Over the past twenty years, presidential candidates have developed an entertainment talk show strategy in which they routinely chat with the likes of Oprah Winfrey, David Letterman, and Jon Stewart. In fact, between 1992 and 2012, there have been more than 200 candidate interviews on daytime and late night talk shows with nearly every presidential candidate—from long shot primary contender to major party nominee—hitting the talk show circuit at some point during the campaign.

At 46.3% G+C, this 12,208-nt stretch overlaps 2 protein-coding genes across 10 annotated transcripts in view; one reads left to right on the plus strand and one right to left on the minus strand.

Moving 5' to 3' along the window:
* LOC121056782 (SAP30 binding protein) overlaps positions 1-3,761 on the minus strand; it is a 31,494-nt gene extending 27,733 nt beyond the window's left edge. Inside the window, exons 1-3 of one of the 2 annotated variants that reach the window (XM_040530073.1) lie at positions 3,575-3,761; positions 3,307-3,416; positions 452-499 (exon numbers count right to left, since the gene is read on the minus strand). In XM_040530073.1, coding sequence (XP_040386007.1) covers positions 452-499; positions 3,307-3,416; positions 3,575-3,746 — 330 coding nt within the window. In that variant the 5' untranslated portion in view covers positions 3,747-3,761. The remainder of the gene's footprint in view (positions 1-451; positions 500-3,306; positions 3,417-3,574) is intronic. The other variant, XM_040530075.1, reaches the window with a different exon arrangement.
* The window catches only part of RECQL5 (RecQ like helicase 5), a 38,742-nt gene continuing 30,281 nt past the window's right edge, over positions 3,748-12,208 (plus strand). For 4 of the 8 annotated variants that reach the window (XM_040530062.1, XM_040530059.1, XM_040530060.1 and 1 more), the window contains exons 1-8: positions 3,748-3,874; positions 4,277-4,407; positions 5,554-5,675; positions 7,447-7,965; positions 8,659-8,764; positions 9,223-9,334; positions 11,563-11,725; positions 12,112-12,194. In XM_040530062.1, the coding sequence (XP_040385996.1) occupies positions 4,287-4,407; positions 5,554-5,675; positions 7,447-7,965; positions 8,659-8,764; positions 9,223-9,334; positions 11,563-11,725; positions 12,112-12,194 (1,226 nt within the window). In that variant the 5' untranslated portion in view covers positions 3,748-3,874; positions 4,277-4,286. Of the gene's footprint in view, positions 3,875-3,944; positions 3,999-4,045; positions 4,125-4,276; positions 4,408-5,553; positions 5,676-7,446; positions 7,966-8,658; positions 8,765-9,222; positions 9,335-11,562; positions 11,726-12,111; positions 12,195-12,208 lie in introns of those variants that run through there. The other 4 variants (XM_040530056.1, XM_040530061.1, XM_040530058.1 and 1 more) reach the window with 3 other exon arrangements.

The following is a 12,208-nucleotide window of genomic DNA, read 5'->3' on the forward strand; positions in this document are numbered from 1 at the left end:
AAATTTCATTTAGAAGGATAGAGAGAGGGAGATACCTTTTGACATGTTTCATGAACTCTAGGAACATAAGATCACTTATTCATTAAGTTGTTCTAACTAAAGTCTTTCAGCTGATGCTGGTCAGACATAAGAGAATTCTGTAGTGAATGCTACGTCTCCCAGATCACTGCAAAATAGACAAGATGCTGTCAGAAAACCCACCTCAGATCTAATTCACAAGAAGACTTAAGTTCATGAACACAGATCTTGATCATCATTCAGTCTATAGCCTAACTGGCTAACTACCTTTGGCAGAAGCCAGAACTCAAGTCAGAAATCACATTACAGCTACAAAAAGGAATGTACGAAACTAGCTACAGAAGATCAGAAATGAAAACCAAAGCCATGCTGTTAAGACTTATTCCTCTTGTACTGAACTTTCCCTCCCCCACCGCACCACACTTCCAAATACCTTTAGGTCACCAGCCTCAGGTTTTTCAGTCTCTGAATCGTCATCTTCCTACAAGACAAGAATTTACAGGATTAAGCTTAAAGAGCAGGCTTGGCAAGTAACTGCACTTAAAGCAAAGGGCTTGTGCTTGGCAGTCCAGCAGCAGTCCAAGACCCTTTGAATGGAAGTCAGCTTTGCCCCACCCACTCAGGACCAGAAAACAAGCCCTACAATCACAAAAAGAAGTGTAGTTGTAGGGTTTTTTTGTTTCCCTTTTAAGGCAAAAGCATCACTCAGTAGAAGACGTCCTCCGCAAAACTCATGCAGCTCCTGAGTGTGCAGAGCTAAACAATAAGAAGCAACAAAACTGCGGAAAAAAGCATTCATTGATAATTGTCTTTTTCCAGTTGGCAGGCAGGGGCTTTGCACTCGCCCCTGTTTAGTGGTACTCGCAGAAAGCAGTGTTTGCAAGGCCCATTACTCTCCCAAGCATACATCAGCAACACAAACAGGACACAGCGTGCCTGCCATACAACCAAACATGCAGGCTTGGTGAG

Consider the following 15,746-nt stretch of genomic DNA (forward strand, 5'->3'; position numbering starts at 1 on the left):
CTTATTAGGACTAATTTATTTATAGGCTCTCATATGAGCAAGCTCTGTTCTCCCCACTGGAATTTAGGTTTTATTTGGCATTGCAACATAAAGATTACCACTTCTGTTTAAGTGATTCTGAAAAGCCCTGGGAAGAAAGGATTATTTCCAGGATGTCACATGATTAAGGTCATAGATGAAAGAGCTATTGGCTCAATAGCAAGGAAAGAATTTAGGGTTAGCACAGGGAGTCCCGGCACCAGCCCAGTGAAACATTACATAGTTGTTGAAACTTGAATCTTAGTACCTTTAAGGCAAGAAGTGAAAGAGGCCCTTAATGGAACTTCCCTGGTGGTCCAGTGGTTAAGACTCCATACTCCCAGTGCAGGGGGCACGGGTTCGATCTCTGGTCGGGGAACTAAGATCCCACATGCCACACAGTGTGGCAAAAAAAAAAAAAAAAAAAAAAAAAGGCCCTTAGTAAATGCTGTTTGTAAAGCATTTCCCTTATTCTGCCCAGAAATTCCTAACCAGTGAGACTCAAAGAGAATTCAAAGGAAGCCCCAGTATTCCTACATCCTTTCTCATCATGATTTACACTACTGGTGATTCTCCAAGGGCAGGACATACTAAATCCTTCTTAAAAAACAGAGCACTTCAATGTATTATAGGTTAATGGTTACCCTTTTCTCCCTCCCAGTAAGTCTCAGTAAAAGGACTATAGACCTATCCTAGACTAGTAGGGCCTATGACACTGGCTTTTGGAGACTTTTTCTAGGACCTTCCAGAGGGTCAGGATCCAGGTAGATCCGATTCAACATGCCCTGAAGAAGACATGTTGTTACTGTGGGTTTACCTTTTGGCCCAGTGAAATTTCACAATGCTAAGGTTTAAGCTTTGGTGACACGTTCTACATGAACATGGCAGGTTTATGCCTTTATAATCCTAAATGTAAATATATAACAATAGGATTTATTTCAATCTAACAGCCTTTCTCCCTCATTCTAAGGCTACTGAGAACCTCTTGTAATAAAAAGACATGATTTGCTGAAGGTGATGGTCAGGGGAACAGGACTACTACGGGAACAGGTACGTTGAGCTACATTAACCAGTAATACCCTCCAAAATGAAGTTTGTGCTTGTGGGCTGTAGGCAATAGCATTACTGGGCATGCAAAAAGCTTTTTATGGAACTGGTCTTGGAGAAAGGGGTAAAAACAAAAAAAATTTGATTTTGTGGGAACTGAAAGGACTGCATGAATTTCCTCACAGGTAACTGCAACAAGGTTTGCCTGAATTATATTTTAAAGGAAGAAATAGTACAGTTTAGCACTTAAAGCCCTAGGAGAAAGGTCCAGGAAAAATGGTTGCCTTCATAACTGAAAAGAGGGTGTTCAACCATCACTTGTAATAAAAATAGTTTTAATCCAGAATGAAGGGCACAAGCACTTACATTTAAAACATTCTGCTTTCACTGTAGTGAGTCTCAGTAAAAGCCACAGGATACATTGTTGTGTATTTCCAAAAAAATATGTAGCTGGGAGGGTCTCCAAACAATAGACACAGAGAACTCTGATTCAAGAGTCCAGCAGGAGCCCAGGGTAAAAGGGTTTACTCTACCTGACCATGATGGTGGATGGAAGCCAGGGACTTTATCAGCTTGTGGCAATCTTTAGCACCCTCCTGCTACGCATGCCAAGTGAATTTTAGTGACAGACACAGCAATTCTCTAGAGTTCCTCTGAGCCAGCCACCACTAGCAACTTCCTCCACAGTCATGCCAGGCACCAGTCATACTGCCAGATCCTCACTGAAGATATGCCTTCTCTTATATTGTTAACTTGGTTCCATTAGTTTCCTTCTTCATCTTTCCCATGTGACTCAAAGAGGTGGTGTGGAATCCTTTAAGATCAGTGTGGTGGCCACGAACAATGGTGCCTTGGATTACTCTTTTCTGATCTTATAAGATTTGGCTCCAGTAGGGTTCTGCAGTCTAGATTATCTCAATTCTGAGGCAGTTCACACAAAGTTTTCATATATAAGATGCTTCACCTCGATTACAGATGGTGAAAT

This book explores the development of the entertainment talk show strategy and assesses its impact on presidential campaigns. The chapters mix detailed narrative with extensive empirical data on audiences, content, viewer reaction, and press coverage to explain why candidates have embraced this strategy and the conditions under which these interviews are most likely to meet their expectations. The book also explores how these interviews can enhance campaigns by connecting a critical segment of the voting population with candidates who provide useful political information in a casual setting. Talk Show Campaigns shows that this is more than a gimmick—it’s a key part of how candidates communicate with voters, which reveals a lot about how campaigns have changed over the past two decades.